FONTANA, Calif. — Before Friday’s practice session at Auto Club Speedway, Brad Keselowski said it might be a good thing that NASCAR Sprint Cup Series engines are being stressed by higher speeds and high sustained RPMs.
In retrospect, after his No. 2 Penske Racing Ford team changed engines before Friday’s qualifying session, Keselowski might want to retract that opinion.
There’s no doubt that NASCAR’s new Gen-6 race cars are fast. At a two-mile track such as Auto Club, however, sustained speed can create potential problems for the power plants.
“There is no doubt that this car is so fast that we’re carrying more speed than we’ve ever carried pretty much at every track,” Keselowski said before practice. “That isn’t a bad thing, but it puts a lot of stress on the engines. There’s a certain gear ratio we use to dictate what RPM band the cars are in, and, to this point, we’ve been using last year’s model, which has put more stress on the engines with more speed.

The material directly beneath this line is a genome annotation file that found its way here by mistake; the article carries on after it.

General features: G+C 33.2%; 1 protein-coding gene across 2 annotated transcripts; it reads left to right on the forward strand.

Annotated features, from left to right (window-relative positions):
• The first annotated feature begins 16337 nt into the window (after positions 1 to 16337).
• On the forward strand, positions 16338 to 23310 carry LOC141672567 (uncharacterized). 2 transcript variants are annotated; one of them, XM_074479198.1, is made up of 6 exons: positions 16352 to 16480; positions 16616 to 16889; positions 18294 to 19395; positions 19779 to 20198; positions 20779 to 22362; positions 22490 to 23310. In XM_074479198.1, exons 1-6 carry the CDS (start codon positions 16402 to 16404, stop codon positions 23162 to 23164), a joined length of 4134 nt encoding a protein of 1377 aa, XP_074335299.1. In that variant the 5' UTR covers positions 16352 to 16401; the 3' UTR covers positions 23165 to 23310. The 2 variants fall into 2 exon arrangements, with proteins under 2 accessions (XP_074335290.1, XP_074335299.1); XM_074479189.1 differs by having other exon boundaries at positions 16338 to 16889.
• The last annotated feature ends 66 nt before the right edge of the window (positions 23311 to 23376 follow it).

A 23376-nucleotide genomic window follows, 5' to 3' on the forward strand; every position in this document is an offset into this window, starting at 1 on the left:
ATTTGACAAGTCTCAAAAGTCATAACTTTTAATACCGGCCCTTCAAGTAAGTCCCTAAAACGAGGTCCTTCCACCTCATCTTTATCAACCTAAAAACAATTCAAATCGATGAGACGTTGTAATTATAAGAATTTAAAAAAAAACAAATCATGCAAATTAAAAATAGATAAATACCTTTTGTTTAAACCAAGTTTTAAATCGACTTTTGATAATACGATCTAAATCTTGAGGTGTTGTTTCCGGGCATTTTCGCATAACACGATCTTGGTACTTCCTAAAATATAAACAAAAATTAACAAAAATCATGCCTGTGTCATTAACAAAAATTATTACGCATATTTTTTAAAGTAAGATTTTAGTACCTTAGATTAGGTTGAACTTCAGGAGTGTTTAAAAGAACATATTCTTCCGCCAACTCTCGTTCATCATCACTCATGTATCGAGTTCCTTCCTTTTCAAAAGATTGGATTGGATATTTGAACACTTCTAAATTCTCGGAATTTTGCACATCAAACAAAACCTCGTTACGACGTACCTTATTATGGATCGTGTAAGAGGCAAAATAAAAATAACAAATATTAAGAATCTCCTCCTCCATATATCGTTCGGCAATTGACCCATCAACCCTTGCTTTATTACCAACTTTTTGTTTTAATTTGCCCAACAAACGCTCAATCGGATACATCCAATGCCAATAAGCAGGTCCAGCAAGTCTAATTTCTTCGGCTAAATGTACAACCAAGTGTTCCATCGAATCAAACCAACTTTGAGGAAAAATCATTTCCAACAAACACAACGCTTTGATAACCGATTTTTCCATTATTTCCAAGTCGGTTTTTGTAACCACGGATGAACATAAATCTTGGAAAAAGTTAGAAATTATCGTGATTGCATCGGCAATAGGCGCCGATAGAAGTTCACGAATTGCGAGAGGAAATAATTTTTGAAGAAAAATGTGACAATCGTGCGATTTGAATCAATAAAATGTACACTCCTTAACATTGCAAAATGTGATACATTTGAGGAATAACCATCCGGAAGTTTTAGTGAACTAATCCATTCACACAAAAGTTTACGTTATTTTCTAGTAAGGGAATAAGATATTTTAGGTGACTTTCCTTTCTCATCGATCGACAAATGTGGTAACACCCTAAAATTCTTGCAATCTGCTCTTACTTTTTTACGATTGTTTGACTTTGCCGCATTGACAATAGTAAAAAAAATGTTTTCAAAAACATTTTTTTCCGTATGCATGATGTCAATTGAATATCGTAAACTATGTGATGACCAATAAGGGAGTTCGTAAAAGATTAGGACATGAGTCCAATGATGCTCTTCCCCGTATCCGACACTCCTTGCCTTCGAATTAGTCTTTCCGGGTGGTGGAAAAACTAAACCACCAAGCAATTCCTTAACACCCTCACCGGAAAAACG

“Maybe that’s a good thing, too. I don’t know. I think it pushes the teams to make their stuff a little better, and that’s what this sport is about, constant evolution.”
Two hours later, the team was changing engines. Early in the practice session, the engine in Greg Biffle’s No. 16 Ford Fusion had blown, for an engine change in that car, too.
In compliance with NASCAR’s one-engine rule, both Keselowski and Biffle must start from the rear of the field on Sunday. The Cup points leader and defending series champion, Keselowski will face a formidable challenge as he attempts to record his fifth straight top-five finish to start the season.
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